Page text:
• Video and transcript. "Sir Lawrence Freedman on the Evolution of Strategy." BCG Perspectives, November 2014. Section: Strategy/Video. Sir Lawrence Freedman, professor of war studies at King’s College London, is regarded as one of the world’s leading authorities on war and international politics. He has written extensively on these topics. His most recent book, Strategy: A History, provides a wide-ranging account of the development of strategy, not only in the military sphere but also in business, politics, and beyond.
• "On War: Culminating Point of the Attack." Excerpts from On War in Clausewitz on Strategy. BCG Perspectives, October 29, 2004. Categories: Strategy.
"Our approach to the development of strategic management software is influenced by ancient theories developed by army generals like Sun Tzu and Von Clausewitz, but put into practice with the latest technology development."
Carl von Clausewitz's On War: A modern-day interpretation of a strategy classic
by Andrew Holmes (Oxford UK: Infinite Ideas, 2010). ISBNs: 1906821356, 978-1906821357
From the publisher: "On War was one of the first books on modern military strategy. Writing mostly after the Napoleonic wars, between 1816 and 1830, von Clausewitz never lived to see it published. He had a theory that it was the integration of political, societal and economic issues that was the most important factor in deciding the outcome of a war. This new theory made On War one of the most important texts on strategy ever written. Andrew Holmes' interpretation of On War illustrates how von Clausewitz's insights can be applied away from the battlefield. By bringing the book to life through 52 modern case studies of business and society, this brilliant interpretation of On War is an entertaining and thought-provoking accompaniment to one of the most famous strategy books ever written."
The Historical Genesis of Modern Business and Military Strategy: 1850 - 1950
by Keith Hoskin, Richard Macve and John Stone
UMIST, LSE and The University of Wales, Aberystwyth
As submitted to Interdisciplinary Perspectives on Accounting Conference, Manchester,7-9 July,1997. Later published as "Accounting and Strategy: towards understanding the historical genesis of modern business and military strategy" in Bhimani, A. (ed.) Contemporary Issues in Management Accounting, pp. 166-197, (OUP), 2006.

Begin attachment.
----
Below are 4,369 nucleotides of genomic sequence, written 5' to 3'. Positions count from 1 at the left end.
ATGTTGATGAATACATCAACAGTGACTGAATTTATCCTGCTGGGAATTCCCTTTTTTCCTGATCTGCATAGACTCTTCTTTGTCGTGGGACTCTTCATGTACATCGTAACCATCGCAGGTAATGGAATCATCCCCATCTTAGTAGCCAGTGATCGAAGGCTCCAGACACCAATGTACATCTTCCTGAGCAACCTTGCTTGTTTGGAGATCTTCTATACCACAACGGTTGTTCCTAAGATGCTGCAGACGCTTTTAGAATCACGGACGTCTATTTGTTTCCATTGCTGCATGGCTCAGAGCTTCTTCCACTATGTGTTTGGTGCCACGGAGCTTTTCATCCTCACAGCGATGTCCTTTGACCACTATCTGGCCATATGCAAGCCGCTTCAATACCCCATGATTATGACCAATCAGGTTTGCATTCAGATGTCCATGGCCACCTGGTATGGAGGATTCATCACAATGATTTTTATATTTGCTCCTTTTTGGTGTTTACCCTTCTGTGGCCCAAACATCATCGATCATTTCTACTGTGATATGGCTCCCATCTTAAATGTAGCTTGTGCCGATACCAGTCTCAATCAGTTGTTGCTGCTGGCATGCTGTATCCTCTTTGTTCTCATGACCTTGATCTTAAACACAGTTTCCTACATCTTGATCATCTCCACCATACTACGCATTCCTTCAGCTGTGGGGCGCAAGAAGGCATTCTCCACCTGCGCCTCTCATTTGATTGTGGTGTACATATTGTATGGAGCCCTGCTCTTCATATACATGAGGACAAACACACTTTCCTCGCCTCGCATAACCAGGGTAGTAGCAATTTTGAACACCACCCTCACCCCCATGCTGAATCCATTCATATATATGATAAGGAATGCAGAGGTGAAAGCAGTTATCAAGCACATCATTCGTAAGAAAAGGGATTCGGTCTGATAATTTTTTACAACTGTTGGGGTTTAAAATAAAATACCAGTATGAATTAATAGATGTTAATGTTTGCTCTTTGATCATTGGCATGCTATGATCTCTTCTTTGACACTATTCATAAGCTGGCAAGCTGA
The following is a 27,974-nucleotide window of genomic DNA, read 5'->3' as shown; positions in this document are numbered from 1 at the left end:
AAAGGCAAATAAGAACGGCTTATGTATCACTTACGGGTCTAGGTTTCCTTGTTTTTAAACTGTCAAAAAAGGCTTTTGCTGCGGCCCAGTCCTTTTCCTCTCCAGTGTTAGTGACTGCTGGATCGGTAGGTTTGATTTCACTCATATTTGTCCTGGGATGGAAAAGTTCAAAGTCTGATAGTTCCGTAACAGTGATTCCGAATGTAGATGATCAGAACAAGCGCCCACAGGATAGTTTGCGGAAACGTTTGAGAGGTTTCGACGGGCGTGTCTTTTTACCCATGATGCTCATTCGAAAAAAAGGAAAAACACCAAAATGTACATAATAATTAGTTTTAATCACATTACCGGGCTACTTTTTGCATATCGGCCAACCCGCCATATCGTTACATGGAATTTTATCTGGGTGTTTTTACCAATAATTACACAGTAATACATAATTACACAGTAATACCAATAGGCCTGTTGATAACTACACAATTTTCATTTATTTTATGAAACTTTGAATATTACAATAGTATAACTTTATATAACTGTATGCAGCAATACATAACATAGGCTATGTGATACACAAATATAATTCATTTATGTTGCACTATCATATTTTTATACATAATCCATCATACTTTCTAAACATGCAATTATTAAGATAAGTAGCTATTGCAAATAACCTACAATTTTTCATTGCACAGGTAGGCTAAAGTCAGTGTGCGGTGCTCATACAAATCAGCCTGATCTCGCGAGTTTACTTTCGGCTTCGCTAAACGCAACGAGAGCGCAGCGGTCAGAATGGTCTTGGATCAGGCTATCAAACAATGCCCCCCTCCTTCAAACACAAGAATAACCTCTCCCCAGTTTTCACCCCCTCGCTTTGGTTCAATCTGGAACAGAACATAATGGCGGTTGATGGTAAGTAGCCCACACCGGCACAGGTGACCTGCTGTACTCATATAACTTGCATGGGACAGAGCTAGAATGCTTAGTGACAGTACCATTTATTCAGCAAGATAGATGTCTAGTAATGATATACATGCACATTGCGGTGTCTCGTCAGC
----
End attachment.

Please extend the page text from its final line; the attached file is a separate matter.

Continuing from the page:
Levinson tells us that business is war and quotes Clausewitz: "Rather than comparing [war] to art we could more accurately compare it to commerce, which is also a conflict of human interests and activities; and it is still closer to politics, which in turn may be considered as a kind of commerce on a larger scale." On War, Book I, Ch. 3." See his book, The Way of Strategy (December 1999). See also http://www.ganesha.org/wos/index.html.
Currency's edition of the USMC's highly Clausewitzian manual Warfighting features interviews with famous former Marines including F. Lee Bailey, Ed McMahon, and Donald Regan. They tell how they have used the Marine Corps' battle strategies of strength and straightforwardness as their secret weapons in every confrontation, whether at a corporate, departmental, or personal level.
(CRC Press [an imprint of Taylor & Francis], 2015).
Publisher: "Distills the wisdom of Carl von Clausewitz's monumental 1832 classic On War―considered by many eminent scholars as the most distinguished Western work on war ever written. This book transposes Clausewitz's most enduring concepts on leadership and strategy to help today's executives and managers think like strategists."
We have not seen this book and have no ideas as to its origins, arguments, or value.
The Art of Action: How Leaders Close the Gaps Between Plans, Actions and Results (Nicholas Brealey Publishing, 2011), ISBN 1857885597.
We hear increasingly that "strategy" is irrelevant and that all we really need is better execution. We're pretty sympathetic to the frustrations underlying that view, but the author of The Art of Action understands that strategy and execution are not separate domains. Stephen Bungay, who enjoys real credibility as a businessman (including 17 years with The Boston Consulting Group) and as a military historian (graduate work at Oxford and Tübingen) demonstrates a sophisticated grasp both of Clausewitz and Moltke's thinking and of how that thinking was reflected in practice by the German General Staff. Crucially, and unusually for writers who attempt to map the military domain to business, he genuinely understands that "business is not war."